Psychological health crucial in workplace
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Hey there, time traveller!
This article was published 27/07/2016 (2215 days ago), so information in it may no longer be current.
Once specifically associated with war veterans, Post Traumatic Stress Disorder (PTSD) has moved far beyond the realm of war zones and is becoming recognized as a real issue in workplaces right here in Manitoba.
In the article The hidden scars (July 23), Mike McIntyre shed light on some of the heavy psychological burden that emergency workers are forced to grapple with on a daily basis.
While firefighters, paramedics and police officers are easily identified as being more prone to PTSD, an often-overlooked but equally high risk group is nurses.
Nurses’ experiences with PTSD have received very little attention in the past. Some of this can be attributed to the fact that nursing is a predominantly female profession and PTSD symptoms among women can be misdiagnosed or overlooked as anxiety, burnout or depression.
However, there is no disputing the statistics — Canadian research studies have continuously shown that more than 30 per cent of nurses report experiencing one or more symptoms of PTSD. In Manitoba, the number is much higher, with more than half of the nurses in this province having experienced critical incident stress, a precursor to the development of PTSD. Furthermore, one in four nurses report consistently experiencing PTSD symptoms.
PTSD symptoms and the state of workplace psychological health and safety are having a direct impact on the absenteeism rates in the nursing profession. Nationally, the rate of absenteeism for full-time nurses is eight per cent, which is substantially higher than the average of all other occupations (4.7 per cent). The most recent statistics available for Manitoba, show that in 2014, there were 331 active psychological disability claims for health-care employees, including nurses, representing the second-highest disability claim category.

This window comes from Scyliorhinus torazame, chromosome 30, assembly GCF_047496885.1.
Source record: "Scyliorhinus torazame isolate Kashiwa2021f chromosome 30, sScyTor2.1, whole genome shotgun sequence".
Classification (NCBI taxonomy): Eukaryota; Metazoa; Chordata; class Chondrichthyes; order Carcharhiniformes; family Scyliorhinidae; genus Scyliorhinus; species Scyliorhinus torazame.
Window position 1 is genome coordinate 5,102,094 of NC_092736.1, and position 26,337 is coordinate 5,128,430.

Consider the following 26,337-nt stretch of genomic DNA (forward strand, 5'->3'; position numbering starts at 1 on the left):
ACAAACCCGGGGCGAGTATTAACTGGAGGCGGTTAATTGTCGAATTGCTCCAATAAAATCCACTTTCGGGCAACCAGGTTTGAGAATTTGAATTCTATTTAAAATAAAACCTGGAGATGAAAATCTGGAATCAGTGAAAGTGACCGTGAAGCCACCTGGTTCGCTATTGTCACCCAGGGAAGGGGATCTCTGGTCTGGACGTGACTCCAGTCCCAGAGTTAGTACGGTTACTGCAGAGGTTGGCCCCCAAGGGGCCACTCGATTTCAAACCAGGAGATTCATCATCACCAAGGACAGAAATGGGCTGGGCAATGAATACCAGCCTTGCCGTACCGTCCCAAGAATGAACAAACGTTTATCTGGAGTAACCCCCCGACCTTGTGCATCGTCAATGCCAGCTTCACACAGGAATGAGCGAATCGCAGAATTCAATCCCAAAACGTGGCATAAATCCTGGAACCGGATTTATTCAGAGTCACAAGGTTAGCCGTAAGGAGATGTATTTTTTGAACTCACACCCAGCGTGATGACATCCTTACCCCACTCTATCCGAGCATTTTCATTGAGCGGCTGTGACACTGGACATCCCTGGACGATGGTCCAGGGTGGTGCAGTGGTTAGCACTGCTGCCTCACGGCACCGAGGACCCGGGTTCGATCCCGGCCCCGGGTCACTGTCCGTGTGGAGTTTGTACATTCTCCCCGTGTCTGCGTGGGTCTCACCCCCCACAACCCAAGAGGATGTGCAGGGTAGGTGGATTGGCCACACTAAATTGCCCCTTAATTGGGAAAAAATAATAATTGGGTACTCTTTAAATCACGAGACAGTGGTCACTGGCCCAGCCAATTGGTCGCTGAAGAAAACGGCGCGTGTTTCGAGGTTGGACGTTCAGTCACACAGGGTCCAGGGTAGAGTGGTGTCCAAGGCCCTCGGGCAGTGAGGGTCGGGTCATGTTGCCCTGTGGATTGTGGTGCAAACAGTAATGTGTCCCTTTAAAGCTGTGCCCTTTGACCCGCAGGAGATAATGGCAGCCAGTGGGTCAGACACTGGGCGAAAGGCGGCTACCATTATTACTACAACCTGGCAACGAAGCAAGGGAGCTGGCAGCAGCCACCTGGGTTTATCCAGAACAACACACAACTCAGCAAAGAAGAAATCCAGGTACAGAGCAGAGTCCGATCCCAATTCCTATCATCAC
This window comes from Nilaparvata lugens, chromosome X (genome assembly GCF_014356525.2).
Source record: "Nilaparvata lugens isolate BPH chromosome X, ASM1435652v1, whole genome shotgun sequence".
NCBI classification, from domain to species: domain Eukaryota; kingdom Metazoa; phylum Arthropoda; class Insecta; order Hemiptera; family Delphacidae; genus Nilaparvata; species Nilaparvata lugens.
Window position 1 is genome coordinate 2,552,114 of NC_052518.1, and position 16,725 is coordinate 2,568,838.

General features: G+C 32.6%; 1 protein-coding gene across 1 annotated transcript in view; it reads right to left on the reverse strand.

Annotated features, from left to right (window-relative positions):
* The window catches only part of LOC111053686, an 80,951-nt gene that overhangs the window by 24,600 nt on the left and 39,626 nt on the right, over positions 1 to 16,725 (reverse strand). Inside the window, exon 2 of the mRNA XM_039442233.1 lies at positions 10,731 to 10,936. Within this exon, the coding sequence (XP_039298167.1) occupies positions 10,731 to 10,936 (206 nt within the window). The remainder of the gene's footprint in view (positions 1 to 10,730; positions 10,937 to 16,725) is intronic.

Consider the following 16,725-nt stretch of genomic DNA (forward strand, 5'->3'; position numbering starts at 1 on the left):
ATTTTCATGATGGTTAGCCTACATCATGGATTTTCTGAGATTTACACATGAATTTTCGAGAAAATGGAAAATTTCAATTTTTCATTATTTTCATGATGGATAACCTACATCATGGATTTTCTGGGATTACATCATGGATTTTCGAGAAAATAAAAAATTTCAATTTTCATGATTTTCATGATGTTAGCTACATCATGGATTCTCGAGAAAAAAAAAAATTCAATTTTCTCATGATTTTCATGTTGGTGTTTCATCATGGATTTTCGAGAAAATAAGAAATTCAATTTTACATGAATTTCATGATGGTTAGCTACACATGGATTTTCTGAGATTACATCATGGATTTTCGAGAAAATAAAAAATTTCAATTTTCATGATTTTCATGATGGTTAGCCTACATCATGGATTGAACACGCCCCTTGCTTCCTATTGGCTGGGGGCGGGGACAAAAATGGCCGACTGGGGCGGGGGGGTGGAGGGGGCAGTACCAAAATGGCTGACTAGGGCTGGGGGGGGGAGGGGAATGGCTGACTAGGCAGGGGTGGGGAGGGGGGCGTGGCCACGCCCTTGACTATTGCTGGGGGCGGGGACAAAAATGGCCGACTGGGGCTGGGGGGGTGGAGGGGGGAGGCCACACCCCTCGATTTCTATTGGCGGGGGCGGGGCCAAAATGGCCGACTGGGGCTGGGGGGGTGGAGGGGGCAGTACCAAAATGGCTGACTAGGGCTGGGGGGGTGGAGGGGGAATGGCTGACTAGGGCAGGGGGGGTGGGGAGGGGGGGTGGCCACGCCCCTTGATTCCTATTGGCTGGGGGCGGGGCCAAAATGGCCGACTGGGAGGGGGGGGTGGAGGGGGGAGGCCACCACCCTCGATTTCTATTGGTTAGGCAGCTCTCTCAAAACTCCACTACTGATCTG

In providing care for others, nurses are often required to suppress or evoke certain emotions in themselves and others in order to provide quality care and maintain professional standards. Similarly, as the primary caregivers, they are often reluctant to recognize at times they are the ones that need help.
While the recent addition of the presumptive PTSD legislation to the Workers Compensation Act was an important and noteworthy step in the right direction, it does not mitigate the health and safety risks that nurses face on a daily basis.
Unfortunately, Manitoba still lacks a legislative framework and consistent policies that prioritize psychological health and safety in the workplace, especially in health-care environments.
Apart from violence and harassment, there is currently no legal obligation for employers to address or takes steps to prevent psychological hazards on the job. In order to reduce the effects of trauma, it is crucial for employers to adopt a comprehensive psychological health and safety prevention policy and ensure timely access to psychological supports.
During our independent research, time and time again, nurses raised concerns about the inability to access onsite supports for trauma and mental health issues. The need for debriefing supports was the number one recommendation from our focus groups.
It is imperative for the government to recognize psychosocial and psychological hazards under the Manitoba Workplace Safety and Health Act and Regulation. It should also be a legal requirement for employers to implement policies, processes and supports that directly respond to psychological hazards in the workplace.
The nursing profession can be gratifying, challenging, and rewarding but, it can also cause nurses to be ongoing witnesses to trauma and an inordinate amount of suffering and death. The exposure to this trauma is not openly discussed or recognized publicly.
We hope that the inclusion of psychological health in Manitoba’s workplace safety and health legislation would formally acknowledge the unique health and safety hazards in health care work environments. It goes without saying that psychological health and safety within the health care profession is paramount in ensuring a healthy health care system where nurses can provide the highest level of care to their patients.
To view the Manitoba Nurses Union PTSD research report and documentary, please visit www.traumadoesntend.ca
Sandi Mowat is the president of the Manitoba Nurses Union, representing more than 12,000 nurses of all designations across Manitoba.